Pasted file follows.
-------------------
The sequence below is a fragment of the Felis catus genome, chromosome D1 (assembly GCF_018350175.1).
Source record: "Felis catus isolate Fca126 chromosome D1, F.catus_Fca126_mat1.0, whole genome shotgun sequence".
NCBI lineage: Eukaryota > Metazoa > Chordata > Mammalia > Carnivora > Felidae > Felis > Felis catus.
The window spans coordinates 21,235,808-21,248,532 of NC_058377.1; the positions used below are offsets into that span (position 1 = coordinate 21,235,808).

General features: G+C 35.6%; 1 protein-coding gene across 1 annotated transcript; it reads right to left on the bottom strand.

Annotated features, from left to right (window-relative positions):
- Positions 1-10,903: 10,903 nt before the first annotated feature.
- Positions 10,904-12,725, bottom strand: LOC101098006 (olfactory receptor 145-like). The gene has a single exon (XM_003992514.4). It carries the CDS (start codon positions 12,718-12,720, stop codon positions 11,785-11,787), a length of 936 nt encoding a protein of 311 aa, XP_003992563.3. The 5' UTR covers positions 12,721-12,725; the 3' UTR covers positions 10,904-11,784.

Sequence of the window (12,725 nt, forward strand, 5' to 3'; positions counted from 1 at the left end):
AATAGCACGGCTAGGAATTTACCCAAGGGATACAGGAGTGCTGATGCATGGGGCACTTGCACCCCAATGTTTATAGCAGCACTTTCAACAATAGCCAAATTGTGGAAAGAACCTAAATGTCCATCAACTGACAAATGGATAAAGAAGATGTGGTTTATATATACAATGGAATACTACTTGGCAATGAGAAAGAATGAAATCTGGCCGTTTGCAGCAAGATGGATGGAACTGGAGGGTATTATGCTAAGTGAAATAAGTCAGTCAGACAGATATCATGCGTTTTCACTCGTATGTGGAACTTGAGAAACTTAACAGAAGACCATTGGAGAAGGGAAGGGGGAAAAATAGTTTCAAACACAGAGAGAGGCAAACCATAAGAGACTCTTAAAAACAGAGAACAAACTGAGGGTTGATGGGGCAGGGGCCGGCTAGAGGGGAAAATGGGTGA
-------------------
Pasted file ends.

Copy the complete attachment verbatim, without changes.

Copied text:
The sequence below is a fragment of the Felis catus genome, chromosome D1 (assembly GCF_018350175.1).
Source record: "Felis catus isolate Fca126 chromosome D1, F.catus_Fca126_mat1.0, whole genome shotgun sequence".
NCBI lineage: Eukaryota > Metazoa > Chordata > Mammalia > Carnivora > Felidae > Felis > Felis catus.
The window spans coordinates 21,235,808-21,248,532 of NC_058377.1; the positions used below are offsets into that span (position 1 = coordinate 21,235,808).

General features: G+C 35.6%; 1 protein-coding gene across 1 annotated transcript; it reads right to left on the bottom strand.

Annotated features, from left to right (window-relative positions):
- Positions 1-10,903: 10,903 nt before the first annotated feature.
- Positions 10,904-12,725, bottom strand: LOC101098006 (olfactory receptor 145-like). The gene has a single exon (XM_003992514.4). It carries the CDS (start codon positions 12,718-12,720, stop codon positions 11,785-11,787), a length of 936 nt encoding a protein of 311 aa, XP_003992563.3. The 5' UTR covers positions 12,721-12,725; the 3' UTR covers positions 10,904-11,784.

Sequence of the window (12,725 nt, forward strand, 5' to 3'; positions counted from 1 at the left end):
AATAGCACGGCTAGGAATTTACCCAAGGGATACAGGAGTGCTGATGCATGGGGCACTTGCACCCCAATGTTTATAGCAGCACTTTCAACAATAGCCAAATTGTGGAAAGAACCTAAATGTCCATCAACTGACAAATGGATAAAGAAGATGTGGTTTATATATACAATGGAATACTACTTGGCAATGAGAAAGAATGAAATCTGGCCGTTTGCAGCAAGATGGATGGAACTGGAGGGTATTATGCTAAGTGAAATAAGTCAGTCAGACAGATATCATGCGTTTTCACTCGTATGTGGAACTTGAGAAACTTAACAGAAGACCATTGGAGAAGGGAAGGGGGAAAAATAGTTTCAAACACAGAGAGAGGCAAACCATAAGAGACTCTTAAAAACAGAGAACAAACTGAGGGTTGATGGGGCAGGGGCCGGCTAGAGGGGAAAATGGGTGA